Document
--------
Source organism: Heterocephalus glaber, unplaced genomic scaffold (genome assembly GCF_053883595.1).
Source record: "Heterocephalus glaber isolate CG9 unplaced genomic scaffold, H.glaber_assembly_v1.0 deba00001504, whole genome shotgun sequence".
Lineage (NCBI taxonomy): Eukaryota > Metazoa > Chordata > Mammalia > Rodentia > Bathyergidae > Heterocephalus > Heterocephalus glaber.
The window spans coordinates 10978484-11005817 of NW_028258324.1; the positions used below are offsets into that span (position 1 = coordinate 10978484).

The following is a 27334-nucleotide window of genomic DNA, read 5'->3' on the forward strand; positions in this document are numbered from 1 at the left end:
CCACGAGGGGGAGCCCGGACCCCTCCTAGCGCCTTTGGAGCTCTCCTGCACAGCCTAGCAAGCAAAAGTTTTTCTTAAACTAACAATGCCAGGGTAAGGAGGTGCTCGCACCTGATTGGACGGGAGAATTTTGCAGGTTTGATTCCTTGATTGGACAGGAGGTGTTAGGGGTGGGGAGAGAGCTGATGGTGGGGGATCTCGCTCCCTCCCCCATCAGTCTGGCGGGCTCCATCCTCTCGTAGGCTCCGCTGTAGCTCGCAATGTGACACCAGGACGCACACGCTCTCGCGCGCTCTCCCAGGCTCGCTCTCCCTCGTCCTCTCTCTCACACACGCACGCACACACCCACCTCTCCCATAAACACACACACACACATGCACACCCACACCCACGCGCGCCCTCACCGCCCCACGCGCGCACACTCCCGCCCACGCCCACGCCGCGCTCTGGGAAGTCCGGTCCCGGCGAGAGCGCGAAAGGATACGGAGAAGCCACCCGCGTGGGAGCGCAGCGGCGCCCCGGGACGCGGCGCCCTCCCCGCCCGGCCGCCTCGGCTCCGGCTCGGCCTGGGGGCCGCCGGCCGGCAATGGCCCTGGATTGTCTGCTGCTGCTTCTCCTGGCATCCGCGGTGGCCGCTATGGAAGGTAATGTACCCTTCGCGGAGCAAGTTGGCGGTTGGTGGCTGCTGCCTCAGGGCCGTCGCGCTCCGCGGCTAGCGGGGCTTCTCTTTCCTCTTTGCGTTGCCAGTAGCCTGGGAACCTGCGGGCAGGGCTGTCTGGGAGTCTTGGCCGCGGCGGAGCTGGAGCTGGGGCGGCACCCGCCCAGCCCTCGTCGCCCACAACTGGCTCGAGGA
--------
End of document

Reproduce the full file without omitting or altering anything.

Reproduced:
Source organism: Heterocephalus glaber, unplaced genomic scaffold (genome assembly GCF_053883595.1).
Source record: "Heterocephalus glaber isolate CG9 unplaced genomic scaffold, H.glaber_assembly_v1.0 deba00001504, whole genome shotgun sequence".
Lineage (NCBI taxonomy): Eukaryota > Metazoa > Chordata > Mammalia > Rodentia > Bathyergidae > Heterocephalus > Heterocephalus glaber.
The window spans coordinates 10978484-11005817 of NW_028258324.1; the positions used below are offsets into that span (position 1 = coordinate 10978484).

The following is a 27334-nucleotide window of genomic DNA, read 5'->3' on the forward strand; positions in this document are numbered from 1 at the left end:
CCACGAGGGGGAGCCCGGACCCCTCCTAGCGCCTTTGGAGCTCTCCTGCACAGCCTAGCAAGCAAAAGTTTTTCTTAAACTAACAATGCCAGGGTAAGGAGGTGCTCGCACCTGATTGGACGGGAGAATTTTGCAGGTTTGATTCCTTGATTGGACAGGAGGTGTTAGGGGTGGGGAGAGAGCTGATGGTGGGGGATCTCGCTCCCTCCCCCATCAGTCTGGCGGGCTCCATCCTCTCGTAGGCTCCGCTGTAGCTCGCAATGTGACACCAGGACGCACACGCTCTCGCGCGCTCTCCCAGGCTCGCTCTCCCTCGTCCTCTCTCTCACACACGCACGCACACACCCACCTCTCCCATAAACACACACACACACATGCACACCCACACCCACGCGCGCCCTCACCGCCCCACGCGCGCACACTCCCGCCCACGCCCACGCCGCGCTCTGGGAAGTCCGGTCCCGGCGAGAGCGCGAAAGGATACGGAGAAGCCACCCGCGTGGGAGCGCAGCGGCGCCCCGGGACGCGGCGCCCTCCCCGCCCGGCCGCCTCGGCTCCGGCTCGGCCTGGGGGCCGCCGGCCGGCAATGGCCCTGGATTGTCTGCTGCTGCTTCTCCTGGCATCCGCGGTGGCCGCTATGGAAGGTAATGTACCCTTCGCGGAGCAAGTTGGCGGTTGGTGGCTGCTGCCTCAGGGCCGTCGCGCTCCGCGGCTAGCGGGGCTTCTCTTTCCTCTTTGCGTTGCCAGTAGCCTGGGAACCTGCGGGCAGGGCTGTCTGGGAGTCTTGGCCGCGGCGGAGCTGGAGCTGGGGCGGCACCCGCCCAGCCCTCGTCGCCCACAACTGGCTCGAGGA